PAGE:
Part of my role at PCH is to keep up to date with local communities and strengthen our relationships with our organisations. PCH are members of the Exeter Dementia Action Alliance, a group founded by Gina Awad with one goal, ‘to create a more dementia friendly community’. More recently our Plympton care home have become members of the Plymouth Dementia Action Alliance, another great opportunity to help support their local events and raise awareness in the Plymouth area.

The Alliance has created some fantastic opportunities for local care homes, including ourselves, and families to get involved in fun events and exciting activities in the city. It has also raised significant awareness in the city for those living with dementia, from the Royal Albert Museum holding craft classes for those living with dementia to come with their families or carers, to dementia friendly screenings at the local Picture House. All of which are to help Exeter become a more dementia friendly community.

In addition to Company training on dementia many PCH staff have chosen to become Dementia Friends. You can become a Dementia friend by taking a course that inspires and teaches the fundamentals to understanding dementia and those affected. I joined the course and received my lovely forget me not Dementia Friend Badge, with the little book of friendship as part of completing the course.

I recently completed the Virtual Dementia Tour; a course that puts you through a virtual reality experience simulating how an individual may experience living with dementia. It was such an incredible experience which will stay with me. It was almost like a light-bulb moment and after the course I understood a great deal more about the symptoms of dementia and how I can help the care homes and residents going forward. For an example, I learned that the primary colours are the last colours to be identified – this helps me when I am designing posters, newsletters and food menus, etc, to make them more dementia friendly.

virtual-dementia-tour

My understanding of dementia has grown as well as my passion to help those living with the symptoms. I hope you join us and the national conversation this Dementia Awareness Week and stand ‘United Against Dementia’. Contact our homes or your local community to find out what activities are taking place across the week.  Or simply join in the conversation across social media by using #UnitedAgainstDementia and #DAW17.

Dementia Care Conference

Dementia Care Conference

The recent Dementia Care Conference was organised by a fellow member of the Devon Care Kite Mark (DCKM https://dckm.co.uk/). If you haven’t heard of the DCKM then it’s a group of care homes based in Devon supporting each other to provide excellent care. It currently represents 60 homes offering regular training, master classes, and get together in order to share best practice. Another of the hugely beneficial elements is peer reviews. Owners and managers visit another home offering an independent opinion on an agreed topic. This critical friend reviewing is an invaluable part of our audit system as we strive to provide the best care.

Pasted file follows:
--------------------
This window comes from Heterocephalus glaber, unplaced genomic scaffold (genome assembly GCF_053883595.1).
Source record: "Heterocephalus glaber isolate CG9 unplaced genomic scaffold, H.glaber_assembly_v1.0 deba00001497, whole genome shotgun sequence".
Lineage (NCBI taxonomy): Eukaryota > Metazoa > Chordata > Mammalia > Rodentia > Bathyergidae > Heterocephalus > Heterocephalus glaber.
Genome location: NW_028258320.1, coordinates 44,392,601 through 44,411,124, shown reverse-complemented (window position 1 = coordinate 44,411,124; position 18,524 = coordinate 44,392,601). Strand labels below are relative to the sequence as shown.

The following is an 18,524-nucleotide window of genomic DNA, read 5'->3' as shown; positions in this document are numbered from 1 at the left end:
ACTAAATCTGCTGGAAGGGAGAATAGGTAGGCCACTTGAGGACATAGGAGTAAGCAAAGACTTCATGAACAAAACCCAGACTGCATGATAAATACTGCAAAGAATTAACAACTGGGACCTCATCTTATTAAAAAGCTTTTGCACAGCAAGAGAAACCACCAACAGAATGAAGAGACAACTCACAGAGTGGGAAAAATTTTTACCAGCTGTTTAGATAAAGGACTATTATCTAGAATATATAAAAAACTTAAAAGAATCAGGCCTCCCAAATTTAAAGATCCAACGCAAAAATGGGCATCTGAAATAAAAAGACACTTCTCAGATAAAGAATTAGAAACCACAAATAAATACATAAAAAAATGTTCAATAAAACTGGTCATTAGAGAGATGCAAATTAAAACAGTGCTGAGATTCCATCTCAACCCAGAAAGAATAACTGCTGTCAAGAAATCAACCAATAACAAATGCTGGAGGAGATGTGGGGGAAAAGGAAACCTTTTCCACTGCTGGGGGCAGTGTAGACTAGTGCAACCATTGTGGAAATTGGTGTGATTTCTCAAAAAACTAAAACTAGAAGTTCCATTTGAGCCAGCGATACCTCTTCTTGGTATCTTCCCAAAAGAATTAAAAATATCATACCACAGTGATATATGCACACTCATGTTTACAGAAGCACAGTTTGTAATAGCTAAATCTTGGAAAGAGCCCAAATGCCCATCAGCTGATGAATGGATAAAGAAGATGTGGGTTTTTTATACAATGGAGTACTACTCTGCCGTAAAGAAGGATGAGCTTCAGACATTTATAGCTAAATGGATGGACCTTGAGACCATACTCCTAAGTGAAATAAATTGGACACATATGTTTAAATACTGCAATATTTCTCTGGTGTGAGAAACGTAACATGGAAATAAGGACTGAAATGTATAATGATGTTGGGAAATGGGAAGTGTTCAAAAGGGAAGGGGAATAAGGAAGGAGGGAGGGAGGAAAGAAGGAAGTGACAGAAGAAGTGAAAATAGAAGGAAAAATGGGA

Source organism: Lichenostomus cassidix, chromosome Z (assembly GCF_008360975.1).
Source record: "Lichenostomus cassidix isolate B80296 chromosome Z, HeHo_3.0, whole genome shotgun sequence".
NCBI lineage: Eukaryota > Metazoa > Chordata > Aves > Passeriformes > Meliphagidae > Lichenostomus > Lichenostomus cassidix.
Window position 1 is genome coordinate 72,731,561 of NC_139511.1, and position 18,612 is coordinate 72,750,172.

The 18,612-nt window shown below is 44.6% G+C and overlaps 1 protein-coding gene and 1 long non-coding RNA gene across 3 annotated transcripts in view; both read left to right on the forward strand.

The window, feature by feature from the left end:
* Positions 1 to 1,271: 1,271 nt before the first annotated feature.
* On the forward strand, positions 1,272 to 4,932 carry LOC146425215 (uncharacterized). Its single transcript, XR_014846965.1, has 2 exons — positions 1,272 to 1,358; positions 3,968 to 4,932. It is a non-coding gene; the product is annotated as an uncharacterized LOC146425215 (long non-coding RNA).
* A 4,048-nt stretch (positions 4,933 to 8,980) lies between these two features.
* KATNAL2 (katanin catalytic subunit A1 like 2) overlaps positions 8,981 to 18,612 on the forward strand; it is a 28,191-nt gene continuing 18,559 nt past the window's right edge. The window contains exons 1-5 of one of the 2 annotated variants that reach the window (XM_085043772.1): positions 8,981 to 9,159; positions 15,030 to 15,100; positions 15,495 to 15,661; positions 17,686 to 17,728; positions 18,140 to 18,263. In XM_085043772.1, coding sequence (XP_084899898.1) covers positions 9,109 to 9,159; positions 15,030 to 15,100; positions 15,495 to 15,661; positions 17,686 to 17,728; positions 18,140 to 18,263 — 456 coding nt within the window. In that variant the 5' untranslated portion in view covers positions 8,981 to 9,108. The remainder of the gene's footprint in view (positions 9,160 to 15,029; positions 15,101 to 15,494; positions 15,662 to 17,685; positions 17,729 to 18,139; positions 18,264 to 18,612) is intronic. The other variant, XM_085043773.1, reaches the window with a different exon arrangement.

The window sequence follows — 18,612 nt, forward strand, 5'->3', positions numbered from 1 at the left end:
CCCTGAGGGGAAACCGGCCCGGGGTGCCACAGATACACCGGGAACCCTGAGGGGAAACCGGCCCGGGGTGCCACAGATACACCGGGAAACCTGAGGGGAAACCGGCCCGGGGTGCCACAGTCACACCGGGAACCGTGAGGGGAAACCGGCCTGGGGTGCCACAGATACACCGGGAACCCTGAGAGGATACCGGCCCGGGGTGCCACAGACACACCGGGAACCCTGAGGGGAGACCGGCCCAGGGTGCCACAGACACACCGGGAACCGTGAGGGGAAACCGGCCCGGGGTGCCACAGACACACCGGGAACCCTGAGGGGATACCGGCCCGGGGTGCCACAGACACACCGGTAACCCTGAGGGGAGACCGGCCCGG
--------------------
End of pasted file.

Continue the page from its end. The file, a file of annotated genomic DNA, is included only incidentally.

The conference was open to both health/social care professionals as well members of the public. Each of our staff who attended found the day extremely beneficial. Interestingly but not surprisingly each had a different key point as their take away message. This holds true with something head of Care Quality Commission (CQC) Andrea Sutcliffe said “if you’ve met one person with dementia you’ve met one person”. You can’t assume to know someone’s life, how they wish to be cared for, or what their highlight of a conference will be without asking.

I’ve read Andrea Sutcliffe’s blogs, as head of CQC she is an important leader having an impact on our daily operation of our homes. As a speaker she engaged and held her audience and did, in my opinion, come across as being passionate about raising standards.

Andrea has frequently shared a picture of her mother stating the importance of the mum test “ask yourself if it’s good enough for your mum or someone you care deeply for”. This is a simple but excellent test and one all our staff can keep in mind as they go about this day.

Andrea spoke about the importance of seeing the person not the diagnosis that we have to help people live life to the full and thus enabling people to have a meaningful life.  The other speakers also supported the absolute importance of life history.  This history is crucial to allow homes to provide the personalised care everyone deserves, and help residents achieve a meaningful life.  Mark from Home Instead a domiciliary provider spoke about a gentleman who was refusing morning showers.  When they learnt more about his life history and previous routines they learnt that he always returned home from work on a certain train, poured himself a gin and then had a bath.  When the agency changed the care to match this pattern he was extremely happy to have a bath.  Read our previous blog on reminiscing: https://peninsulacarehomes.wordpress.com/2016/06/29/the-importance-of-reminiscing/

So for me the conference was a beneficial day with many key messages and tips to help us improve our service.  A quote Andrea shared in her closing speech which we should all embrace was “see every single person as an individual.  It is our privilege to support them to live their life with as much happiness, love and security as we can give them”